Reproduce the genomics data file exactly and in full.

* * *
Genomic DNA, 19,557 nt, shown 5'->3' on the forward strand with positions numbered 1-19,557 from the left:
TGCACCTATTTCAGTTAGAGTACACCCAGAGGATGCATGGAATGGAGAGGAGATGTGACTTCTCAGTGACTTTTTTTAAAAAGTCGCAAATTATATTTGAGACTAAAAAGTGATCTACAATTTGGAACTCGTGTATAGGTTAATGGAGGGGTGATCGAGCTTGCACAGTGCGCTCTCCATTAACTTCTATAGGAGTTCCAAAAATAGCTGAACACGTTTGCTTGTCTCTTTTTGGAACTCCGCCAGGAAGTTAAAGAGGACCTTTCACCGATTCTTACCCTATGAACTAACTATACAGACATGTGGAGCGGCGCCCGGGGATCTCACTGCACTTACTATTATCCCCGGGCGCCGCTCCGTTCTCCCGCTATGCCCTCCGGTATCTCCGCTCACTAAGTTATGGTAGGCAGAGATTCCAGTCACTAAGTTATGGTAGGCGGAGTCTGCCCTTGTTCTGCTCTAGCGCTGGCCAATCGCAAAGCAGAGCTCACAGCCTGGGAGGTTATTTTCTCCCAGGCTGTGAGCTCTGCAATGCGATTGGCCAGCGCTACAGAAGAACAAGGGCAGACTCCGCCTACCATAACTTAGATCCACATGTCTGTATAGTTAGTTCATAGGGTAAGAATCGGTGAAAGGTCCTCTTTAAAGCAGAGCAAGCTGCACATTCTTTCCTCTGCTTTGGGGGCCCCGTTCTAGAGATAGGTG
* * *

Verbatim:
Genomic DNA, 19,557 nt, shown 5'->3' on the forward strand with positions numbered 1-19,557 from the left:
TGCACCTATTTCAGTTAGAGTACACCCAGAGGATGCATGGAATGGAGAGGAGATGTGACTTCTCAGTGACTTTTTTTAAAAAGTCGCAAATTATATTTGAGACTAAAAAGTGATCTACAATTTGGAACTCGTGTATAGGTTAATGGAGGGGTGATCGAGCTTGCACAGTGCGCTCTCCATTAACTTCTATAGGAGTTCCAAAAATAGCTGAACACGTTTGCTTGTCTCTTTTTGGAACTCCGCCAGGAAGTTAAAGAGGACCTTTCACCGATTCTTACCCTATGAACTAACTATACAGACATGTGGAGCGGCGCCCGGGGATCTCACTGCACTTACTATTATCCCCGGGCGCCGCTCCGTTCTCCCGCTATGCCCTCCGGTATCTCCGCTCACTAAGTTATGGTAGGCAGAGATTCCAGTCACTAAGTTATGGTAGGCGGAGTCTGCCCTTGTTCTGCTCTAGCGCTGGCCAATCGCAAAGCAGAGCTCACAGCCTGGGAGGTTATTTTCTCCCAGGCTGTGAGCTCTGCAATGCGATTGGCCAGCGCTACAGAAGAACAAGGGCAGACTCCGCCTACCATAACTTAGATCCACATGTCTGTATAGTTAGTTCATAGGGTAAGAATCGGTGAAAGGTCCTCTTTAAAGCAGAGCAAGCTGCACATTCTTTCCTCTGCTTTGGGGGCCCCGTTCTAGAGATAGGTG